Scandal Must Come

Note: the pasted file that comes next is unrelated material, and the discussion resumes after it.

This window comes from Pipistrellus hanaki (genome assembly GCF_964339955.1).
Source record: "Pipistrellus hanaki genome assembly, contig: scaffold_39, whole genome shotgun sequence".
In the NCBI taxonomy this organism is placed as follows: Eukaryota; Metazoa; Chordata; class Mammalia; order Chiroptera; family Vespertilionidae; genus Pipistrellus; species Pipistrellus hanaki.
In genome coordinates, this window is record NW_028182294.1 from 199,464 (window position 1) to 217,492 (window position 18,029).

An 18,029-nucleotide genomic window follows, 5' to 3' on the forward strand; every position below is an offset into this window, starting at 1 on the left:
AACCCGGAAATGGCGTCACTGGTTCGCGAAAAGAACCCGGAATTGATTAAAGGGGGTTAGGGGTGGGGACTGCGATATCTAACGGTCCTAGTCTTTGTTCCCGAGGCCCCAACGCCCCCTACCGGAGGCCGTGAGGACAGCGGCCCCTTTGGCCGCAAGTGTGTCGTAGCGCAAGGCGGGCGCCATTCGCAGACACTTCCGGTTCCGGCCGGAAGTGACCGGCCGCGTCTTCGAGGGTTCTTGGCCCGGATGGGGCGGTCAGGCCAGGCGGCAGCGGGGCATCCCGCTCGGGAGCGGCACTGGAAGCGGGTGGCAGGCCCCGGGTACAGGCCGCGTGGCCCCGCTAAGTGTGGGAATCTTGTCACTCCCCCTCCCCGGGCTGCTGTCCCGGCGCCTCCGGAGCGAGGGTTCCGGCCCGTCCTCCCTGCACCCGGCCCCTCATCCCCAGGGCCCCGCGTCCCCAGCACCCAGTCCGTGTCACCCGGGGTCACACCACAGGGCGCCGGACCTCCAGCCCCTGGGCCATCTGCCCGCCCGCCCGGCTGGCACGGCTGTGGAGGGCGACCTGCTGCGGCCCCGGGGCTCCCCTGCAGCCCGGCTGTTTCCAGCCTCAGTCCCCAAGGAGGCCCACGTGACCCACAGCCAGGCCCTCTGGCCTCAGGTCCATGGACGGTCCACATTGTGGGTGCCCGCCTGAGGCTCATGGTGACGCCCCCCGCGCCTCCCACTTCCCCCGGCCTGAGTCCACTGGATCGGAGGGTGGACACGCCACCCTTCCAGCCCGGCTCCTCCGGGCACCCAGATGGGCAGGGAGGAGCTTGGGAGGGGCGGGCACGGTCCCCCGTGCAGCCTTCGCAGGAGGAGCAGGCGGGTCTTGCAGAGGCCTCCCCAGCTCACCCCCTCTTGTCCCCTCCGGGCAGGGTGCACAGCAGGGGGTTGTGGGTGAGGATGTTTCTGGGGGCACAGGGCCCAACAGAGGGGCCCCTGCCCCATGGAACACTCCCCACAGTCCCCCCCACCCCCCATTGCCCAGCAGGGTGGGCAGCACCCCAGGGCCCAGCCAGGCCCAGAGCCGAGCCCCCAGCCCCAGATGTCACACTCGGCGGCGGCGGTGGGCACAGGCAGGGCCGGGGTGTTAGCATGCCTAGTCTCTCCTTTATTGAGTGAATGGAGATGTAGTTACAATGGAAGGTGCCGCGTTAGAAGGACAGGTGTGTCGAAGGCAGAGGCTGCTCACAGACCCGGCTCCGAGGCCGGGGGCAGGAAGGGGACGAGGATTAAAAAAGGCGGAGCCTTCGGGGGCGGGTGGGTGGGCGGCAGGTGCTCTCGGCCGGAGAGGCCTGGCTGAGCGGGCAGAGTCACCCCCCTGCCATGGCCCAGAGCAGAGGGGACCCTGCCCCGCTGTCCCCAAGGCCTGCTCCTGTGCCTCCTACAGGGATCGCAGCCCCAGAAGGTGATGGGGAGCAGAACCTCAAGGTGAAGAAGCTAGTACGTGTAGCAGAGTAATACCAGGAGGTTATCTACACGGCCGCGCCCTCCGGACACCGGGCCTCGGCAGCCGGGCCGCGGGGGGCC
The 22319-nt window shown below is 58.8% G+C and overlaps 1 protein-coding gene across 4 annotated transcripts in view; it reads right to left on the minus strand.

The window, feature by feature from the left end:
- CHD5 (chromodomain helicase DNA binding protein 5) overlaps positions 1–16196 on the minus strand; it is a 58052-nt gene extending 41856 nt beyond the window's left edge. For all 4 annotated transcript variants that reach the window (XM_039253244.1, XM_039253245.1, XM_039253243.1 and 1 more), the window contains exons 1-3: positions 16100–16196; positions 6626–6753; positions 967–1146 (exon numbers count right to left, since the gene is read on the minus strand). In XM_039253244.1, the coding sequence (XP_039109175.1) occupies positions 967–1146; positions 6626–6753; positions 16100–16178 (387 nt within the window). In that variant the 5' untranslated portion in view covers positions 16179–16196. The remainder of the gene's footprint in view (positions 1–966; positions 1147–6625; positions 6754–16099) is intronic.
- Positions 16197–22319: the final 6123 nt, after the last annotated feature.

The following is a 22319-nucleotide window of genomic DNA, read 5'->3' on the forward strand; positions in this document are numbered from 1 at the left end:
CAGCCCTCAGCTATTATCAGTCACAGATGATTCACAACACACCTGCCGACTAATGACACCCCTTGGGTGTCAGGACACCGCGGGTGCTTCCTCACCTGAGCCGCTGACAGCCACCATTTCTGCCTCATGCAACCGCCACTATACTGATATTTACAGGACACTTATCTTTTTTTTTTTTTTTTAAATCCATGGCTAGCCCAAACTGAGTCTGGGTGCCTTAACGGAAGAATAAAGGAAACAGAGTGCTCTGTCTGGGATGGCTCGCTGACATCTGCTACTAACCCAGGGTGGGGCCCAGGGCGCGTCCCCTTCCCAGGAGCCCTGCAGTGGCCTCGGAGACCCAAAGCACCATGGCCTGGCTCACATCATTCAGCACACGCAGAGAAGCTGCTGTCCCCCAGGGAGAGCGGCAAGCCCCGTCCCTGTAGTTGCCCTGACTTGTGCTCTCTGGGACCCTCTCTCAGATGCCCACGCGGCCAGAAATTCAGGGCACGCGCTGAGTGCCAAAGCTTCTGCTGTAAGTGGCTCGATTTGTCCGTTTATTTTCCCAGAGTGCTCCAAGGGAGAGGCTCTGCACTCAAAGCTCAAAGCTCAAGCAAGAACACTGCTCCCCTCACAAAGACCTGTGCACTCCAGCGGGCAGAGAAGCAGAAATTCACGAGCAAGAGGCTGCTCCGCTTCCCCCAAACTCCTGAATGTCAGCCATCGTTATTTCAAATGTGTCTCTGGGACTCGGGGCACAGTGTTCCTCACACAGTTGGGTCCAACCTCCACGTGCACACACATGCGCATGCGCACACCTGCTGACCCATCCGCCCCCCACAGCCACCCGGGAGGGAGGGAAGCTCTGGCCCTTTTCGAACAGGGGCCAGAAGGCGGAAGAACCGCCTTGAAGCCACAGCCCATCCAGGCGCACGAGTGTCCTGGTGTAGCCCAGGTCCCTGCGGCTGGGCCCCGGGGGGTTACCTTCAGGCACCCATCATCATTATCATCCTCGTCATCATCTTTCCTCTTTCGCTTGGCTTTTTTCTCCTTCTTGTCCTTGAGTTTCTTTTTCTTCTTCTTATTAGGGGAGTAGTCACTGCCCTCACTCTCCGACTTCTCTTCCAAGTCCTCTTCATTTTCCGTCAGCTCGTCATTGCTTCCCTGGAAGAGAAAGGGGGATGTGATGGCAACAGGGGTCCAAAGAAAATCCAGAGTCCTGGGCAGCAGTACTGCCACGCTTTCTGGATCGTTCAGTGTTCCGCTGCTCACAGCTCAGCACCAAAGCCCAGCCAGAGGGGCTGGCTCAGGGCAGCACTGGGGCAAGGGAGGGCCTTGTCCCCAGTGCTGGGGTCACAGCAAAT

Abstract This dissertation grows from our experience of the perennial problem of violence and conflict witnessed at a great scale in Sub-Saharan Africa. In many parts of Africa, especially south of the Sahara, now even worse in the north, there are recurrent bloody conflicts, violence and wars. Ordinarily, one would be lured to argue that what Heraclitus said is the real experience of Africa: where it seems "war is father and king of all things."1 In this trend of thought war, bloody conflicts and violence are mere symptoms of the underlying belligerent nature of the universe. In Heraclitus' philosophical view any change (physical, social, political, economic) can only arise out of war or violent conflict. On the other hand, in reading and hearing stories from all over the world it reveals to us that violence, conflict and the difficulty of establishing lasting peace is a universal problem, not only African. This realization triggered this study to see if we could establish common roots to the problem of violence in the world and at the same time to seek ways of reconciling people in the aftermath or even during the conflict. Therefore although the African situation provoked the thought, our research covers the anthropological roots to the universal problem of recurrent violence that has immersed our world into a culture of death. However in the last chapter we will specifically draw our attention to the nature and mission of the Church of Africa in its social context in order to ascertain the foundational causes of the persistent violence and so seek ways to reconciliation. Employing René Girard's mimetic anthropology and trinitarian/eucharistic theology we argue that reconciliation is a Divine-Human self-emptying event because the one who initiates reconciliation must be ready to surrender to the offending other and become the price of that reconciliation. The Trinity and the gift of the Eucharist just before the paschal mystery presents to us that God, the offended other but loving other, in Jesus became the price of our reconciliation. Therefore every work of reconciliation is an imitation of a self-emptying God in Christ Jesus.